Considering how many frogs and saurians were about the forest, I was surprised with the lack of snakes we saw. However, I did snag this absolutely gnarly (*Lifer*) Bornean Palm-Viper (Trimeresurus borneensis) after three hours walking on the first night:Image

Unfortunately we found the ugliest morph going.Image

I also caught this very turquoise Asian Vine Snake (Ahaetulla prasina) during a break in the rain which consumed almost all the daylight hours. These are actually harder to find in Borneo because, unlike the prasina in mainland South-East Asia, these are restricted to forested areas.Image
Rafflesia:Image
Shortly after leaving Gunung Gading, Tim, Dad and I met up with Hans who took us out to the swamps around Kampong Bako. We didn't see any Banded Kraits but got introduced, had a good laugh and I even caught a *Lifer* Dog-Faced Swamp Snake (Cerberus rynchops) by grabbing Hans' pincher tongs and leaning my entire upper body off the boardwalk to grab it off the mud.Image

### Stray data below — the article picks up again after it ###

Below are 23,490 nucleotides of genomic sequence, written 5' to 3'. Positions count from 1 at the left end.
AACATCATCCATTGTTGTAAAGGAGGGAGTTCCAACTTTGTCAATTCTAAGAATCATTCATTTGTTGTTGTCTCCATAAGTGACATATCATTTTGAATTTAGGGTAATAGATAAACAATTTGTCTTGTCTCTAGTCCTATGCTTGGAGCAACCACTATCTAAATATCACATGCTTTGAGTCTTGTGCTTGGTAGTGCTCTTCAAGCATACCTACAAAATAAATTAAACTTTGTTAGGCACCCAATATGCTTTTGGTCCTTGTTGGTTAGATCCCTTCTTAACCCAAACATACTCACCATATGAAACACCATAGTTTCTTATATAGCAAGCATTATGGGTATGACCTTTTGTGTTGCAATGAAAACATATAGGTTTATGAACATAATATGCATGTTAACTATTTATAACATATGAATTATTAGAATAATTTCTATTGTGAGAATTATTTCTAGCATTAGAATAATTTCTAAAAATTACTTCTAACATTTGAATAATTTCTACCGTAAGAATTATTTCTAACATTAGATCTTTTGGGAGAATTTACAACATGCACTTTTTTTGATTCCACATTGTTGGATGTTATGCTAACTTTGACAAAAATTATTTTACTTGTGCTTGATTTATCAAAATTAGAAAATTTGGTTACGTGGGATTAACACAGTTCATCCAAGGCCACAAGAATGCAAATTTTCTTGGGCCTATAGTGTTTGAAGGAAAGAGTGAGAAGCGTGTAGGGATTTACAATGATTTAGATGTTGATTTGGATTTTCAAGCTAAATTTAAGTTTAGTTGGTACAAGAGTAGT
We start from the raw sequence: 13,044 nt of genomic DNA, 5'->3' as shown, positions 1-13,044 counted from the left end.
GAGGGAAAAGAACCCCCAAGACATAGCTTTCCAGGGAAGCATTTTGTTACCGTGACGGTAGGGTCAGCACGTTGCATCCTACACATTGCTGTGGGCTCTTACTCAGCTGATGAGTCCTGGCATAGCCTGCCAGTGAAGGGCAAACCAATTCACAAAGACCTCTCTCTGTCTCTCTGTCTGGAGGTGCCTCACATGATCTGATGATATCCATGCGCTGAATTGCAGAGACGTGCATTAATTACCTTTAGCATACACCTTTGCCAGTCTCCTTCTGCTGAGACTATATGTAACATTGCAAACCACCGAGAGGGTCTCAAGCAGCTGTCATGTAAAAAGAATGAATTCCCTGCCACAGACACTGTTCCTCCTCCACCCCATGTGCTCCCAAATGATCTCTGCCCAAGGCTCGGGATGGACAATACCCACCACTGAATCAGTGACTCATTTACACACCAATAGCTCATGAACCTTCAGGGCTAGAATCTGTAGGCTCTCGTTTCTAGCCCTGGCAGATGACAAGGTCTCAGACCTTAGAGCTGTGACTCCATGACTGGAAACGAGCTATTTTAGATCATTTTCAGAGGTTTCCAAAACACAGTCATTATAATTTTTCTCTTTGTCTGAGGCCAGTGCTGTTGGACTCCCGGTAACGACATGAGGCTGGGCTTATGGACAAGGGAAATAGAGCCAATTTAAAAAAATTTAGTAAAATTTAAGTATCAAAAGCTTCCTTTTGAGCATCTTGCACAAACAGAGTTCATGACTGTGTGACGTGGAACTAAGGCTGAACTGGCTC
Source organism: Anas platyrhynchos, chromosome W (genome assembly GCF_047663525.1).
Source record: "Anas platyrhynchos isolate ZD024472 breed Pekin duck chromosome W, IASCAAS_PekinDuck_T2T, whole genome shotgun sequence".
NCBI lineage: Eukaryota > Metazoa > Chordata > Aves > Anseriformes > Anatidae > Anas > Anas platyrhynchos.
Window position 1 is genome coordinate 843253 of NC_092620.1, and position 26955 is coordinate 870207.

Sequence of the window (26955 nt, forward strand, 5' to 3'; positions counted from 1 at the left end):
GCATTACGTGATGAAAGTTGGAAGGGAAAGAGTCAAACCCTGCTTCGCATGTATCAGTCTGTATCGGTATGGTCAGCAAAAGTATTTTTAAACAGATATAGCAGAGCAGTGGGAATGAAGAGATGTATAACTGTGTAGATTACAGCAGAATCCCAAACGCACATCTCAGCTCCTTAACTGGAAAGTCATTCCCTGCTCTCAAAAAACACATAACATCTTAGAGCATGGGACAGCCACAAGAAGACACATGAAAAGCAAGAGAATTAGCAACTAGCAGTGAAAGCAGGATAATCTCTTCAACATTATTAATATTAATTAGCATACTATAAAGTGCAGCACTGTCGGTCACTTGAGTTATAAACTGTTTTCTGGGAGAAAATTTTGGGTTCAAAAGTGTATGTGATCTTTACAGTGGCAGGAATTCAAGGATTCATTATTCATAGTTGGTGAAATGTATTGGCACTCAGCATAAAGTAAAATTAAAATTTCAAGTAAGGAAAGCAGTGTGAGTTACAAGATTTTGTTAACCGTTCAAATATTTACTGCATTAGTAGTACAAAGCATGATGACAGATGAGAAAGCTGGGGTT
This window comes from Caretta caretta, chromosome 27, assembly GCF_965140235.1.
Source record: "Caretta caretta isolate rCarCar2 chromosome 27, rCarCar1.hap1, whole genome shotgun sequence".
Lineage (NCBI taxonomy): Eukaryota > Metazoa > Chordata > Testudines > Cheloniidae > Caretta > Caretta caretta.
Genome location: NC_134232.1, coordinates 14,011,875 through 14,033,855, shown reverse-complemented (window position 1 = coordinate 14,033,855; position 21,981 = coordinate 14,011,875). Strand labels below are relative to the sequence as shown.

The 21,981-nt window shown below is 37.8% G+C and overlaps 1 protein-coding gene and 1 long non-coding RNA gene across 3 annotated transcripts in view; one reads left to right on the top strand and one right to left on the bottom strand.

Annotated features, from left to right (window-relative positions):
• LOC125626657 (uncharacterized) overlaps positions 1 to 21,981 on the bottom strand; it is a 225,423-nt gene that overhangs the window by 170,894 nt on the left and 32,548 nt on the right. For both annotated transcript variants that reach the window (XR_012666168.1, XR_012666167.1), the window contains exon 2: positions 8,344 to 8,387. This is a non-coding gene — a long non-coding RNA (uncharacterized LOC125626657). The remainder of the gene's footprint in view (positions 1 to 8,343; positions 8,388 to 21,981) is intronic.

First: Hans, a big guy with a big personality and a big heart. Second: Tim, a quiet but very fun dude with excellent herper potential. Also very extreme Christian views, but that just made him more interesting. Very polite too, I guess his strong faith gave him good morals, unlike Hans and I. Last: Dad. Image

Our next stop was the popular Bako National Park, which has to be accessed by boat.Image
We arrived and immediately went on a afternoon walk.

This was the picture I took seconds before I saw an unknown snake shoot into the undergrowth. When I looked at the photo on the computer, I realised you could see the snake staring right at the camera! Can you see it? Image